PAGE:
Charles Bradley vs. Lee Fields

Title: No Time For Dreaming

Artist: Charles Bradley

Label: Dunham/Daptone Records

Catalog No.: DUN 1001

Formats: CD, Vinyl, MP3

Release Date: January 25, 2011


Title: Treacherous

Artist: Lee Fields

Label: BDA Records

Catalog No.:  BDA 5288

Formats:  CD, MP3

Release Date:  May 10, 2011


At first glance, these are un-related artists and un-related albums. Bear with me, they come back to a common point: Daptone Records in Brooklyn and re-discovery of two old soul lions.

North Carolina native Lee Fields recorded some hard-funk singles in the 1970s and briefly fronted Kool and the Gang. He enjoyed a career revival starting the late 1990s, often performing with Daptone artists Sugarman Three, and recording with Daptone’s Sharon Jones.  Fields also recorded under his own name for Daptone’s predecessor label, Desco. He sealed his career revival, with both feet firmly planted in the “deep soul” world, with 2009’s My World on Truth & Soul Records.

Now Fields has taken a different turn. His new album, Treacherous, is a dance album in the modern sense, no ifs, ands, or buts about it. We’re talking electronic beats, auto-tune effects, and disco-retro keyboard lines. Whatever nostalgia this album summons would be for Studio 54 circa 1979, far from the “deep soul” nostalgia for Detroit circa 1969.

At the same time, Daptone has brought out their own “deep soul” artist, Charles Bradley.  Paired with the Menahan Street Band, the 62-year-old Bradley has made the 2011 version of 1969 Detroit.  In fact, Bradley’s new album, No Time For Dreaming, sounds more like Fields’ last album than Fields’ new album does.

For Treacherous, Fields worked with several producers, but maintained a uniform commercial sheen to the end product.  The record company pushed the second track, “I’ve Been Hurt,” a slow-dance ballad, as the first single, but there are better tracks on the disc.  “Man Hunt” should result in some rump-bumping at parties.  “Dance Like You’re Naked” is the most soul-ish tune on the album and is also very danceable.  “At the End of the Day” is a nice ballad in the genre called “R&B” these days. And there is one old-time soul song on the album, “I Want You So Bad,” tucked away near the end.  Fields can sing any of this music, so the album works, but it may not be a soul-ster’s cup of tea.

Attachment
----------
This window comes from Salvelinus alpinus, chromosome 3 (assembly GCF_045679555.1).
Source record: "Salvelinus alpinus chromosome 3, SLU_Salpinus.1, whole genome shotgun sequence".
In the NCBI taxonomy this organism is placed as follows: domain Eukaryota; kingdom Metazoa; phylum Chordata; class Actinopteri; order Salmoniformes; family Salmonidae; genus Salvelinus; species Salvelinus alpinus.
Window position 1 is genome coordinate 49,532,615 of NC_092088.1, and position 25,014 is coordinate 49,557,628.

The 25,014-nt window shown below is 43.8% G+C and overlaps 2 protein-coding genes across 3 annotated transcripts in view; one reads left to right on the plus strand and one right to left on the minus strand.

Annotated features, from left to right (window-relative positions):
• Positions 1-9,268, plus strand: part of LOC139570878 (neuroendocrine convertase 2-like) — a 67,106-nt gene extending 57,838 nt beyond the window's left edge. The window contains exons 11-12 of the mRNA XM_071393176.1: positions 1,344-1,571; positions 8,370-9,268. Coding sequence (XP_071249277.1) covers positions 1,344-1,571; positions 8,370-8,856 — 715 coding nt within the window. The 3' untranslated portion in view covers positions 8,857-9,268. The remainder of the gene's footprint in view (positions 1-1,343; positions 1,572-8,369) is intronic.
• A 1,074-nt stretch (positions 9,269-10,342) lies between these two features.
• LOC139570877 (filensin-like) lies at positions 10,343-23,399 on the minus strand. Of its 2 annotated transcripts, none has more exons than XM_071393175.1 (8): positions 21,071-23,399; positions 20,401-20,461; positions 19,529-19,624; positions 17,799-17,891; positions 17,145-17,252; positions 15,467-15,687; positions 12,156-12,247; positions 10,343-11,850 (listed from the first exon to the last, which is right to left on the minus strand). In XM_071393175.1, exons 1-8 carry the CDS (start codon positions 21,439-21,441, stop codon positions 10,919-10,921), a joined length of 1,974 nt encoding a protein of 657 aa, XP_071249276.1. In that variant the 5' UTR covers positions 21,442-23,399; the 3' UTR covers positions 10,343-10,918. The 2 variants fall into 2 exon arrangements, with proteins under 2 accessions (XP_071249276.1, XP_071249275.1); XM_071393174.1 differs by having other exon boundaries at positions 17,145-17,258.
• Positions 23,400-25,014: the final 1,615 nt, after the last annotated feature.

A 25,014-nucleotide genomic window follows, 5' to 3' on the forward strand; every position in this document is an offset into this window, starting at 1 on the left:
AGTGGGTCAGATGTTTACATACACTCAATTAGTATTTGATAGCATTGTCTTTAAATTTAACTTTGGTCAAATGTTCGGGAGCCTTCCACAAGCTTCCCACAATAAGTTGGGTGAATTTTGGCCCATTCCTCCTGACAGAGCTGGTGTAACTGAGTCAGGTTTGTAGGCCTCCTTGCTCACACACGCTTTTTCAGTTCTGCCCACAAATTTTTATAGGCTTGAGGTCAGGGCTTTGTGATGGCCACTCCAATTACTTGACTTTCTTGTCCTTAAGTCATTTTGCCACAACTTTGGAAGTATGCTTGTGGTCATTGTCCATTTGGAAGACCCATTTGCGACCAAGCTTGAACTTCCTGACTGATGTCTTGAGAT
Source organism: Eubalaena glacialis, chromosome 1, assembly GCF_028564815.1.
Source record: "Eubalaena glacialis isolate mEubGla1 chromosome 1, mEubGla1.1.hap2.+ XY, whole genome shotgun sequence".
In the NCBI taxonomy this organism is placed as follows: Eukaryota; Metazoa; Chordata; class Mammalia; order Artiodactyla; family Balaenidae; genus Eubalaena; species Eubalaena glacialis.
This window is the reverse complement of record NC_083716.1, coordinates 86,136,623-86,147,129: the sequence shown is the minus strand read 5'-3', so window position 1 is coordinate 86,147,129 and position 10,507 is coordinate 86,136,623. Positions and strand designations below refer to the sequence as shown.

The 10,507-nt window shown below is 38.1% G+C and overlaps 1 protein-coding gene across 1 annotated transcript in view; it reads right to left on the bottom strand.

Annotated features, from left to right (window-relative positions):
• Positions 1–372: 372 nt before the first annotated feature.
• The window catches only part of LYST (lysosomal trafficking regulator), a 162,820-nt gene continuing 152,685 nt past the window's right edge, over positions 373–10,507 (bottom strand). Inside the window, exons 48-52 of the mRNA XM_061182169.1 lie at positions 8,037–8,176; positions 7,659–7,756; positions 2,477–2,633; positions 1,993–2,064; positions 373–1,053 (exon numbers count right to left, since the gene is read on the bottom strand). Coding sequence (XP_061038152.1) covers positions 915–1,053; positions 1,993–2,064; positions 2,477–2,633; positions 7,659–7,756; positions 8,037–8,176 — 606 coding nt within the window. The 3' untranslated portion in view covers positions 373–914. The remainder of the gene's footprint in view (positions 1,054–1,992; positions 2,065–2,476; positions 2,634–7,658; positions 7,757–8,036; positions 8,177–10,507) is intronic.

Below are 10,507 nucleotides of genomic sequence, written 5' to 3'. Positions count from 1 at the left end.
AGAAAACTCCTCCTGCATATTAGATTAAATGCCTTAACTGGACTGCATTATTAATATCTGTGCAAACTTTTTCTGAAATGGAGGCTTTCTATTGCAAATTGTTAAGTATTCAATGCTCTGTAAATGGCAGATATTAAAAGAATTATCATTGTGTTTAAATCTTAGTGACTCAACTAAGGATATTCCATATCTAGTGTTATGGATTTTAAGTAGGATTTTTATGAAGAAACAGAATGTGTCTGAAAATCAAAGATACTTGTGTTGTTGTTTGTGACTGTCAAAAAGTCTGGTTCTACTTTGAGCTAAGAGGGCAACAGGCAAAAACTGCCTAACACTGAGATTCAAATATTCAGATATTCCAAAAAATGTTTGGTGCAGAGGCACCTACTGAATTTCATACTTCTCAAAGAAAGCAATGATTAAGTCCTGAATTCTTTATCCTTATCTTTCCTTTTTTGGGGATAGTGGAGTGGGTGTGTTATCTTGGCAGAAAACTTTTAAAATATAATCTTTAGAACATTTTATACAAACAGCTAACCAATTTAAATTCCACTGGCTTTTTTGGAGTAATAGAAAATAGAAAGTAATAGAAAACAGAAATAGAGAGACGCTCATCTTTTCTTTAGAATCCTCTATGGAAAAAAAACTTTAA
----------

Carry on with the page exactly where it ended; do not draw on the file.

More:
At the same time Charles Bradley’s album, No Time For Dreaming, may not be the tea for a fan of disco. But it fits into the neo-funk pantheon of Brooklyn’s Daptone. The Daptone feel is more Stax than Motown, with a raw, beat-heavy bottom end and horns accentuated with chimes.  In fact, some of the horn lines could fit right onto a Stax album from the mid-60s.  Bradley’s brand of singing is smoother than Fields, but not what could be called sweet.  Most of these tunes are more toe-tapping than booty-shaking. However, the faster songs like the title track and “Since Our Last Goodbye” will get people dancing.

But dance-floor cred isn’t the point of Bradley’s album. There are plenty of good hooks and grooves, slow ballads, and expert instrument work. Bradley’s voice works perfectly with the Menahan Street Band’s style of playing. Following is the official video for the soul-drenched “The World (Is Going Up In Flames)”:

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So two older guys with plenty of gas left in the tank team up with elements of the neo-soul world and enjoy career revivals. Both albums are enjoyable, but in different ways and for different reasons.


Reviewed by Tom Fine